In computer science there is a fundamental theorem that can be viewed as, in many ways, being just the opposite of the Sapir-Whorf hypothesis.
Back in the 1930's there was a great deal of theoretical work on different models of computation. In time many of these were shown to have the same theoretical power, in the sense that either one could simulate the other. This led to a conjucture that we now know as Church's Conjecture.
Church's conjecture says that anything that can ever be computed can be computed by a Turing machine. Turing machines are wonderfully simple devices, so this is at first a somewhat surprizing statement.
Of course, this is a statement of theory. Rather akin to the assertion that with time and effort and careful study I could learn to look at a field of snow and see exactly what the Eskimo sees, even if my language is English. It does not say that it is easy.
The late Alan Perlis used to use the phrase ``Turing Tarpit'' to mean the argument that my language can simulate your language, and therefore has more power than does yours. The tarpit is that in a theoretical sense all languages have exactly the same power, the power of a Turing machine.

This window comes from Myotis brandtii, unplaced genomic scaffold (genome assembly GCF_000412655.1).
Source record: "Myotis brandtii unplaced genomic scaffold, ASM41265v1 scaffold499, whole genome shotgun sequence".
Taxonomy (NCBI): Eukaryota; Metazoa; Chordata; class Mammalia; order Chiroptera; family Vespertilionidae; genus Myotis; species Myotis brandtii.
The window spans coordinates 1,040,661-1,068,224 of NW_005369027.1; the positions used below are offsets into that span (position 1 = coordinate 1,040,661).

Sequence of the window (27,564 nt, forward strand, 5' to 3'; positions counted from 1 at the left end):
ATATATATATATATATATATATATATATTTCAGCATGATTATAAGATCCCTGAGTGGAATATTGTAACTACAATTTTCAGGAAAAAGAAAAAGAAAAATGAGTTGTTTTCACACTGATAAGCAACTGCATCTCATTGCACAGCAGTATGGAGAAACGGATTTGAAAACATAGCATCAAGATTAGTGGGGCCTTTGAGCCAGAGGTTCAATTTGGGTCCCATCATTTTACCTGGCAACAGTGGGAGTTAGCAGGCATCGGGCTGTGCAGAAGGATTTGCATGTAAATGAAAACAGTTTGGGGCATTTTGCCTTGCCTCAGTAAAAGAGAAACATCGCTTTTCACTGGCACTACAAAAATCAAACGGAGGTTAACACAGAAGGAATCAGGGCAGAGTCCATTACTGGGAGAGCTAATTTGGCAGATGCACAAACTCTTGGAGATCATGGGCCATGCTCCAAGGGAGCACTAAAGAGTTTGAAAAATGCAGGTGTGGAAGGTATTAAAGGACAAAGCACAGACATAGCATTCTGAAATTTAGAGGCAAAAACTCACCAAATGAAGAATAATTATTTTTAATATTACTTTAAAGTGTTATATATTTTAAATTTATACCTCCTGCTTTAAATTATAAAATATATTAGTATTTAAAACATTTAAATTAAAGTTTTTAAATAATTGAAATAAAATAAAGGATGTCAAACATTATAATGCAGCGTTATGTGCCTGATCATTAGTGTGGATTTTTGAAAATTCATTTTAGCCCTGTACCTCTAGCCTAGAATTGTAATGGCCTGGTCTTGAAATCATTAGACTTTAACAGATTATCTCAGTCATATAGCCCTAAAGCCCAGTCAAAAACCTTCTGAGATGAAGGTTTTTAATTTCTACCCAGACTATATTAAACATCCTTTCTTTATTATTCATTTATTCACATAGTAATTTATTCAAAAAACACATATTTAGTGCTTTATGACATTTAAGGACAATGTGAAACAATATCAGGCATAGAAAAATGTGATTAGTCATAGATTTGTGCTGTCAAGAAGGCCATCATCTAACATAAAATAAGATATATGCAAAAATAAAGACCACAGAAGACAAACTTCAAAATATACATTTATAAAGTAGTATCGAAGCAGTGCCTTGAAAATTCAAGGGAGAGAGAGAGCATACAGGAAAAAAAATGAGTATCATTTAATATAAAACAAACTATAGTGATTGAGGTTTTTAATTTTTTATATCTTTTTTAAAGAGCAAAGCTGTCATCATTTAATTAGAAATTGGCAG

The question is not what is possible, but what is easy. And it is here that languages clearly differ. Would you, for example, want to write an event-driven GUI interface using a Turing Machine? Probably not.
Object-oriented languages are important because they make it easy to think about the world in an object-oriented way. This doesn't imply either than one must program in an object-oriented way when using an object-oriented language, Tony Hoare has quipped that ``one can write FORTRAN programs in any language'', or the opposite that one cannot think in an object-oriented way and work in a non-object oriented language. Simply, that thinking in an object-oriented way and working in an object-oriented language go naturally together.